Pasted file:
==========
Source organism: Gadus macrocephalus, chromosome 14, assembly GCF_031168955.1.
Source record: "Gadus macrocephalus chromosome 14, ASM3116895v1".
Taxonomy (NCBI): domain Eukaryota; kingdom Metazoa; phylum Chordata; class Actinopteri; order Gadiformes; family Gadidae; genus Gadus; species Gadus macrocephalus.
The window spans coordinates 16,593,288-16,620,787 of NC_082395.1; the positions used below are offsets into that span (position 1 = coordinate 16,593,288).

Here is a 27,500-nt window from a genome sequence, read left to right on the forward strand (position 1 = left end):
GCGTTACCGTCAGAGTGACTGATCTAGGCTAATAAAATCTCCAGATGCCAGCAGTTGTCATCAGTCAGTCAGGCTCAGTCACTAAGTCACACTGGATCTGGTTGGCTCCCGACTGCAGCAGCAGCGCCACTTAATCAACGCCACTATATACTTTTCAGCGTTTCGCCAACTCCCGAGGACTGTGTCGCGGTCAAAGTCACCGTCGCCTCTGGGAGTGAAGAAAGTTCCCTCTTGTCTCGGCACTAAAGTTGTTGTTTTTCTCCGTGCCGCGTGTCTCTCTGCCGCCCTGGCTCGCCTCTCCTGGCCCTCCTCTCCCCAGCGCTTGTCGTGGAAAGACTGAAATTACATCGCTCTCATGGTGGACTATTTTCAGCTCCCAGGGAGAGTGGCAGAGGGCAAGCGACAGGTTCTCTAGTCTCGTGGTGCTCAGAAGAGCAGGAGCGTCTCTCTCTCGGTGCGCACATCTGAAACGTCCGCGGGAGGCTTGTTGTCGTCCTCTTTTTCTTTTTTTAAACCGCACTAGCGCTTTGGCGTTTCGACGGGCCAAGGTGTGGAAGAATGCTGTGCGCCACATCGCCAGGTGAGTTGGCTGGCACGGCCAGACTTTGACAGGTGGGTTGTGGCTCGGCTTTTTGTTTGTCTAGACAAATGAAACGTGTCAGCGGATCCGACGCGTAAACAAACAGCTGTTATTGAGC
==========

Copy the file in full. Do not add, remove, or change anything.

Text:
Source organism: Gadus macrocephalus, chromosome 14, assembly GCF_031168955.1.
Source record: "Gadus macrocephalus chromosome 14, ASM3116895v1".
Taxonomy (NCBI): domain Eukaryota; kingdom Metazoa; phylum Chordata; class Actinopteri; order Gadiformes; family Gadidae; genus Gadus; species Gadus macrocephalus.
The window spans coordinates 16,593,288-16,620,787 of NC_082395.1; the positions used below are offsets into that span (position 1 = coordinate 16,593,288).

Here is a 27,500-nt window from a genome sequence, read left to right on the forward strand (position 1 = left end):
GCGTTACCGTCAGAGTGACTGATCTAGGCTAATAAAATCTCCAGATGCCAGCAGTTGTCATCAGTCAGTCAGGCTCAGTCACTAAGTCACACTGGATCTGGTTGGCTCCCGACTGCAGCAGCAGCGCCACTTAATCAACGCCACTATATACTTTTCAGCGTTTCGCCAACTCCCGAGGACTGTGTCGCGGTCAAAGTCACCGTCGCCTCTGGGAGTGAAGAAAGTTCCCTCTTGTCTCGGCACTAAAGTTGTTGTTTTTCTCCGTGCCGCGTGTCTCTCTGCCGCCCTGGCTCGCCTCTCCTGGCCCTCCTCTCCCCAGCGCTTGTCGTGGAAAGACTGAAATTACATCGCTCTCATGGTGGACTATTTTCAGCTCCCAGGGAGAGTGGCAGAGGGCAAGCGACAGGTTCTCTAGTCTCGTGGTGCTCAGAAGAGCAGGAGCGTCTCTCTCTCGGTGCGCACATCTGAAACGTCCGCGGGAGGCTTGTTGTCGTCCTCTTTTTCTTTTTTTAAACCGCACTAGCGCTTTGGCGTTTCGACGGGCCAAGGTGTGGAAGAATGCTGTGCGCCACATCGCCAGGTGAGTTGGCTGGCACGGCCAGACTTTGACAGGTGGGTTGTGGCTCGGCTTTTTGTTTGTCTAGACAAATGAAACGTGTCAGCGGATCCGACGCGTAAACAAACAGCTGTTATTGAGC